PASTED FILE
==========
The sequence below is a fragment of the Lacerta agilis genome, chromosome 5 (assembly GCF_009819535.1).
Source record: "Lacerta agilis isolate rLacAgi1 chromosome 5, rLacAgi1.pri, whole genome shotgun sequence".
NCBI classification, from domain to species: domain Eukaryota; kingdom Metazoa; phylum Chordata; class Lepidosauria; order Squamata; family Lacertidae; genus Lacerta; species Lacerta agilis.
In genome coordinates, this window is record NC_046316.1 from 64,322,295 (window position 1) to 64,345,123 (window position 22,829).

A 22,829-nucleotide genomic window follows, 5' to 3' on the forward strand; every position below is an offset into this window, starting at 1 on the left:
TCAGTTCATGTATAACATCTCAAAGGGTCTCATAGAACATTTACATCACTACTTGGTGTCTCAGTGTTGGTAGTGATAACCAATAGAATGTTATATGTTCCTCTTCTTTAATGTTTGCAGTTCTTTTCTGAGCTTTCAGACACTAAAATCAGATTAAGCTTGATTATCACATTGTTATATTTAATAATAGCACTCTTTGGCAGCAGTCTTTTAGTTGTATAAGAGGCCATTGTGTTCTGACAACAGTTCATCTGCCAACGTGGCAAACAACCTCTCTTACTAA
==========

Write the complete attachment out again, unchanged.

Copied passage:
The sequence below is a fragment of the Lacerta agilis genome, chromosome 5 (assembly GCF_009819535.1).
Source record: "Lacerta agilis isolate rLacAgi1 chromosome 5, rLacAgi1.pri, whole genome shotgun sequence".
NCBI classification, from domain to species: domain Eukaryota; kingdom Metazoa; phylum Chordata; class Lepidosauria; order Squamata; family Lacertidae; genus Lacerta; species Lacerta agilis.
In genome coordinates, this window is record NC_046316.1 from 64,322,295 (window position 1) to 64,345,123 (window position 22,829).

A 22,829-nucleotide genomic window follows, 5' to 3' on the forward strand; every position below is an offset into this window, starting at 1 on the left:
TCAGTTCATGTATAACATCTCAAAGGGTCTCATAGAACATTTACATCACTACTTGGTGTCTCAGTGTTGGTAGTGATAACCAATAGAATGTTATATGTTCCTCTTCTTTAATGTTTGCAGTTCTTTTCTGAGCTTTCAGACACTAAAATCAGATTAAGCTTGATTATCACATTGTTATATTTAATAATAGCACTCTTTGGCAGCAGTCTTTTAGTTGTATAAGAGGCCATTGTGTTCTGACAACAGTTCATCTGCCAACGTGGCAAACAACCTCTCTTACTAA